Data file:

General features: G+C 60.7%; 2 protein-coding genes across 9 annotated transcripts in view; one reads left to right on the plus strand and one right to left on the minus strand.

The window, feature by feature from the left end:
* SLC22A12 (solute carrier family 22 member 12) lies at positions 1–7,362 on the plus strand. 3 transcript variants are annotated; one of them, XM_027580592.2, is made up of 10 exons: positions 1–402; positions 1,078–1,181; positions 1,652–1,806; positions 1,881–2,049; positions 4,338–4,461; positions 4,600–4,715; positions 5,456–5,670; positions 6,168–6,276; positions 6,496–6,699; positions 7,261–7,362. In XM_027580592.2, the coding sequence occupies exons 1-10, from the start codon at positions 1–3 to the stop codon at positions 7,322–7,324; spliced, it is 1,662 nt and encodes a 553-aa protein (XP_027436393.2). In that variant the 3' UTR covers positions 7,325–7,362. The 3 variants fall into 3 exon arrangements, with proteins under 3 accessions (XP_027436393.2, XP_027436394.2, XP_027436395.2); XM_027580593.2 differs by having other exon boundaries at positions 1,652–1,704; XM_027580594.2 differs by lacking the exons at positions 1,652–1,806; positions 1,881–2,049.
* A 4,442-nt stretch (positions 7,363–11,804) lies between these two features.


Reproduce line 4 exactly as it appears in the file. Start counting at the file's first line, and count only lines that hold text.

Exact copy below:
* A 4,442-nt stretch (positions 7,363–11,804) lies between these two features.